An eerie silence at Centreville

TORONTO - No swan rides on the water, trips on the cool mini-train, cotton candy or smiles on kids’ faces.



Welcome to Centreville 2017.

Normally, on the Canada Day long weekend, all of the above would be the story. But thanks to the flooding which has hit the islands, this is not a normal year.

It was supposed to be Centreville Amusement Park’s 50th anniversary.

Instead on the first weekend in July — when they normally enjoy tens of thousands of visitors — the place is a ghost town.

The old town hall, the rides and the restaurants are all there. But they are all empty.

A month ago, when I was there with photographer Stan Behal, parts the park were flooded to such a level that park benches and picnic tables looked like they were in the middle of the lake.

Even though there were no people, it did not seem as lonely.

The animals which were part of an attraction — sheep, alpacas, pigs, peacocks, cows and roosters to name a few — were very much there.

The sounds of a farm were not dampened by high lake levels and all of the rain.

Even the carp had moved in and could be heard swirling about.

But on Monday, there was only an eerie silence.

The animals have been moved to a farm north of Toronto and the 400 seasonal staff have not been called to work.

Still, unlike a month ago, the water levels have receded. And while there are still parts of the park under a bit of water, Centreville looks like it could soon be ready to open.

The question remains can the ferries safely get into the Centreville dock and are the emergency personal ready to handle an influx of people.

Mayor John Tory and city councillors will soon turn their gaze to the tourist attraction.

“There is a staff report on the agenda for council consideration at the meeting which begins (Tuesday),” said city spokesperson Wynna Brown.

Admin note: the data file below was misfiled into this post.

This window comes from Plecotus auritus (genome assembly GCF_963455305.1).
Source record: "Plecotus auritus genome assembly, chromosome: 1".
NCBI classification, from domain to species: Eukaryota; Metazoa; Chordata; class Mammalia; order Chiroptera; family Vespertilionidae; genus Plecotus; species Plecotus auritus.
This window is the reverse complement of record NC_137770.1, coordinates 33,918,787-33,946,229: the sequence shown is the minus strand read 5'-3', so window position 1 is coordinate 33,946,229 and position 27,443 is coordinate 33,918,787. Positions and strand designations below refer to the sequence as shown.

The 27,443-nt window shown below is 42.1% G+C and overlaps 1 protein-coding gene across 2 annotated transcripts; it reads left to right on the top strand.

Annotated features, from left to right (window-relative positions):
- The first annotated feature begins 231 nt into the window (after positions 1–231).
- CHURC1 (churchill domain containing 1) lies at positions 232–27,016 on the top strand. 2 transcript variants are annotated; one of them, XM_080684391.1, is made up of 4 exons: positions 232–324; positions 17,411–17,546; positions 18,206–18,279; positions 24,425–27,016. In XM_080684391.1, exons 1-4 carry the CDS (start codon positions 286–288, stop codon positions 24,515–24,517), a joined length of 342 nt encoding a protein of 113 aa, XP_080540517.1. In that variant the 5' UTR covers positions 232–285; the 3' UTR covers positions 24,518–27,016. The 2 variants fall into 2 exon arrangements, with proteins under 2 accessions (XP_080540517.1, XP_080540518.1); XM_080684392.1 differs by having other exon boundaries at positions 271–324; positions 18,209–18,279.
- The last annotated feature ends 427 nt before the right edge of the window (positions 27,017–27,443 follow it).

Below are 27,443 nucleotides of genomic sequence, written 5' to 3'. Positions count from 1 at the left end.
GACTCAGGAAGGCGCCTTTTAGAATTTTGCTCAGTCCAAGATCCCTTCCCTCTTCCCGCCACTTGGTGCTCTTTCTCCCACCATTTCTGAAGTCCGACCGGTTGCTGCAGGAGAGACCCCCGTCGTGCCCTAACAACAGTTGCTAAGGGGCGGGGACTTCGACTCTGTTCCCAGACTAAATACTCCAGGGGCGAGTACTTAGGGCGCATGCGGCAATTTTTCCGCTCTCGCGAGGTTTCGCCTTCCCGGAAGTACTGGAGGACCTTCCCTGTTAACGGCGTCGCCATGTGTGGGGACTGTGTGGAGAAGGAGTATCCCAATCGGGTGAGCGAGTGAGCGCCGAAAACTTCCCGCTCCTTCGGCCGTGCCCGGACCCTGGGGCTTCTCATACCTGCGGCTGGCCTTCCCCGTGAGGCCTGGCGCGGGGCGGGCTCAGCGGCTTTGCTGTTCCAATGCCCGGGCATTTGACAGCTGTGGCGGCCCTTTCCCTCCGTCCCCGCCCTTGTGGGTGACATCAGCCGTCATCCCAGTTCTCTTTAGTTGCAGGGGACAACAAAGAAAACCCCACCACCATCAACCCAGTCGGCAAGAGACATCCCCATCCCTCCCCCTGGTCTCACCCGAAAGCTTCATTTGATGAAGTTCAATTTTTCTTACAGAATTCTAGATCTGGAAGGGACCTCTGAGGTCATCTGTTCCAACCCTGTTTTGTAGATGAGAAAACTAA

It’s not lost on anybody how difficult this weather year has been on the concession holders like Centreville — a business owned by the Beasley family.

“We recognize that the high lake levels and associated flooding have had a significant impact on both Island residents and businesses,” said Brown. “The report from staff is seeking authorization to suspend the collection of rent or licence fees from Toronto Island Park tenants or licensees, as deemed appropriate by the general manager until the park is reopened. The proposed suspension applies to rent or licence fees payable to the city.”

Hopefully things will change for the better, but with this crazy weather, it is hard to say.

“Staff continue to monitor and assess conditions on the islands closely and will make operating decisions as conditions dictate. We expect to have a further update next week,” added Brown. “Staff is beginning to plan for the re-opening of certain sections of Toronto Island Park, though it is likely that some portions of the park will remain closed to the public for the entire summer of 2017.”

Hopefully, Centreville will be one of the places allowed to open so it can be filled with the sounds of laughter and happiness once again.

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